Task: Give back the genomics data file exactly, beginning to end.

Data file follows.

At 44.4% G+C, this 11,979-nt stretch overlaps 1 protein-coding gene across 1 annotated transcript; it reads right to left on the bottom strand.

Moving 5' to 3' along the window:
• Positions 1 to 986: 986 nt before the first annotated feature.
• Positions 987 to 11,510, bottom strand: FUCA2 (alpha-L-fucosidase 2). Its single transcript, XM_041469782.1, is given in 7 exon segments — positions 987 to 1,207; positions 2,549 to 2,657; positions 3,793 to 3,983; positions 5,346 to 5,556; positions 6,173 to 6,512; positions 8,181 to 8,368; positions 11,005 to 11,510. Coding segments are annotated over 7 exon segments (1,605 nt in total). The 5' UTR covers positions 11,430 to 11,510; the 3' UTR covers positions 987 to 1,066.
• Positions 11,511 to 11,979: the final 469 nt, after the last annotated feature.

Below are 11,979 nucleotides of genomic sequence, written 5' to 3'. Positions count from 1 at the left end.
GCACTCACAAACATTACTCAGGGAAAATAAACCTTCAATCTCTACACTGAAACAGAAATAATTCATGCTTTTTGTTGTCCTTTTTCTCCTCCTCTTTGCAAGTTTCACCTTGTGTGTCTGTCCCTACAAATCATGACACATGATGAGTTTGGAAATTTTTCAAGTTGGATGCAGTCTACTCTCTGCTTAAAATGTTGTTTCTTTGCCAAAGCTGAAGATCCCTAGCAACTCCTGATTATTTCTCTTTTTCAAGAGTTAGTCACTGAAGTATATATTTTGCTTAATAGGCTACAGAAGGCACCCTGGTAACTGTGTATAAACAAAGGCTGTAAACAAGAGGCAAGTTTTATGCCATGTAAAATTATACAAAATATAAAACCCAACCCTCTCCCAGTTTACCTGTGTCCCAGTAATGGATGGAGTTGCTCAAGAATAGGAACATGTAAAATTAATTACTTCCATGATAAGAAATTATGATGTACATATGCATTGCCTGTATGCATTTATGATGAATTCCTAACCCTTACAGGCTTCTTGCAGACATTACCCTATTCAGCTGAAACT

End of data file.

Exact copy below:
At 44.4% G+C, this 11,979-nt stretch overlaps 1 protein-coding gene across 1 annotated transcript; it reads right to left on the bottom strand.

Moving 5' to 3' along the window:
• Positions 1 to 986: 986 nt before the first annotated feature.
• Positions 987 to 11,510, bottom strand: FUCA2 (alpha-L-fucosidase 2). Its single transcript, XM_041469782.1, is given in 7 exon segments — positions 987 to 1,207; positions 2,549 to 2,657; positions 3,793 to 3,983; positions 5,346 to 5,556; positions 6,173 to 6,512; positions 8,181 to 8,368; positions 11,005 to 11,510. Coding segments are annotated over 7 exon segments (1,605 nt in total). The 5' UTR covers positions 11,430 to 11,510; the 3' UTR covers positions 987 to 1,066.
• Positions 11,511 to 11,979: the final 469 nt, after the last annotated feature.

Below are 11,979 nucleotides of genomic sequence, written 5' to 3'. Positions count from 1 at the left end.
GCACTCACAAACATTACTCAGGGAAAATAAACCTTCAATCTCTACACTGAAACAGAAATAATTCATGCTTTTTGTTGTCCTTTTTCTCCTCCTCTTTGCAAGTTTCACCTTGTGTGTCTGTCCCTACAAATCATGACACATGATGAGTTTGGAAATTTTTCAAGTTGGATGCAGTCTACTCTCTGCTTAAAATGTTGTTTCTTTGCCAAAGCTGAAGATCCCTAGCAACTCCTGATTATTTCTCTTTTTCAAGAGTTAGTCACTGAAGTATATATTTTGCTTAATAGGCTACAGAAGGCACCCTGGTAACTGTGTATAAACAAAGGCTGTAAACAAGAGGCAAGTTTTATGCCATGTAAAATTATACAAAATATAAAACCCAACCCTCTCCCAGTTTACCTGTGTCCCAGTAATGGATGGAGTTGCTCAAGAATAGGAACATGTAAAATTAATTACTTCCATGATAAGAAATTATGATGTACATATGCATTGCCTGTATGCATTTATGATGAATTCCTAACCCTTACAGGCTTCTTGCAGACATTACCCTATTCAGCTGAAACT